Unknown to the rest of Fringe, Broyles contacts the Nina Sharp (Blair Brown) of the parallel universe, who arranges for a sniper near the building where Canaan is being held. As the Fringe team prepares to escort Canaan to headquarters, the sniper attempts to kill him. Fauxlivia is able to kill the shooter while keeping Canaan safe, but Captain Lee has taken a bullet and is rushed to a hospital. Once secured, Agent Lee implores Canaan to help Fringe, noting how his life is not safe even from Jones. Canaan agrees, and takes on the appearance of the sniper, allowing him to enter the secured facility that Nina had hidden herself in. Believing that Canaan is the sniper, Nina lets down her guard, allowing Canaan to override the facility's security controls for Fringe to raid the site. Nina and several others are captured, and Agent Lee finds that the equipment in the facility can allow them to track down all the other shapeshifters in the area. As they are clearing out the building, they come to learn that Captain Lee's wound was fatal and he has died, shattering Fauxlivia's emotions.
Agent Lee takes Canaan across the bridge back to the prime universe, where Walter and Peter Bishop (Joshua Jackson) promise to help study and fix him. Lee then returns to help the emotionally distraught Fauxlivia to recover from her loss and to sort through the data collected from Nina's facility.
Consulting producer J.R. Orci and co-executive producer David Fury co-wrote the episode's teleplay, based on a story by Orci and story editor Matt Pitts. Fringe cinematographer David Moxness directed the installment.
When Lincoln Lee of the main universe references Batman in the context of the vigilante attacks in the alternate universe, his double and the alternate Olivia are confused. He goes on to explain the concept—a billionaire playboy dressing up in a cape and cowl to fight crime—and the alternate Fringe agents conclude that their equivalent is a character called Mantis. This is in direct conflict with the comic covers seen in "Over There part 2", one of which depicts Batman himself and another of which depicts the Batman symbol. Differences in comics between universes were also referenced in "Subject 13", in which young Peter cites that the Red Lantern isn't supposed to be green; this reference is in agreement with the comic covers, one of which depicts Hal Jordan and Oliver Queen using the names Red Lantern and Red Arrow, respectively.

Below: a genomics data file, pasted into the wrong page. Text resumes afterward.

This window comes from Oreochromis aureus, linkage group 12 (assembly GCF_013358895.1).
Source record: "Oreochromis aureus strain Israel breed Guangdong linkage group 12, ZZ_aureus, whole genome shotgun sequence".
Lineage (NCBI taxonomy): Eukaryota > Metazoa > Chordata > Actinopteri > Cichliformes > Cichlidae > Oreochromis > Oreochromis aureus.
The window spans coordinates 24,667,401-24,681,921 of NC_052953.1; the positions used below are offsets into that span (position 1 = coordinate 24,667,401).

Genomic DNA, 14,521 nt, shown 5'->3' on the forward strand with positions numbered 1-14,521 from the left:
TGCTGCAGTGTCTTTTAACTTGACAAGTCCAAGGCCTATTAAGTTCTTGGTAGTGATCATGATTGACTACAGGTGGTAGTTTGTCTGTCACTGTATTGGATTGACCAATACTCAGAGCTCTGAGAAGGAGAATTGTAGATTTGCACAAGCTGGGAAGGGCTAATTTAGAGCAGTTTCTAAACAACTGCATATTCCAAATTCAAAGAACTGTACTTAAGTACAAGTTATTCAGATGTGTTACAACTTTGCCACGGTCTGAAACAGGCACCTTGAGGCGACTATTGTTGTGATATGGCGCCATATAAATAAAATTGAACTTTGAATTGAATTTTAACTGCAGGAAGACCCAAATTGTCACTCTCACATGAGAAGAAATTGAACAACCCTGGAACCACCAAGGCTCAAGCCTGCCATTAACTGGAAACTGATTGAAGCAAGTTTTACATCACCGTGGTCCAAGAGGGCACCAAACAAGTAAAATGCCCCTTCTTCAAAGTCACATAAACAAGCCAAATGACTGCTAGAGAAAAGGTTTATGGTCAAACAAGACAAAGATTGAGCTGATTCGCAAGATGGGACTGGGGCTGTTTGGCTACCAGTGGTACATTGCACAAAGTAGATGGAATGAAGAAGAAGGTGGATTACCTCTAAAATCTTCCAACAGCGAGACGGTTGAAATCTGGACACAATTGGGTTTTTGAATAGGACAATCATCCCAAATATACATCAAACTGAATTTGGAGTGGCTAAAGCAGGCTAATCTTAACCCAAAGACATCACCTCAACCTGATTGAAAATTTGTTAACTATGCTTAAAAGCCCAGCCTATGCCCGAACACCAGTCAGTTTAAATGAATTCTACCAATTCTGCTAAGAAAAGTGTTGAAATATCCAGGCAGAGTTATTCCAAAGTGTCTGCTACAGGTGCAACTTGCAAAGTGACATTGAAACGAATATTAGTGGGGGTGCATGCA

"Everything in Its Right Place" was first broadcast on April 6, 2012 in the United States on Fox. An estimated 3.01 million viewers watched the episode,marking a slight decrease in viewership from the previous episode.
Cory Barker of TV.com named "Everything in Its Right Place" the 9th best of the series, saying, "this episode was interested in those incremental distinctions in personality—only here, Lincoln was the focus. I have my issues with Season 4 overall, but the development of Lincoln, in all versions, often paid great dividends for the show."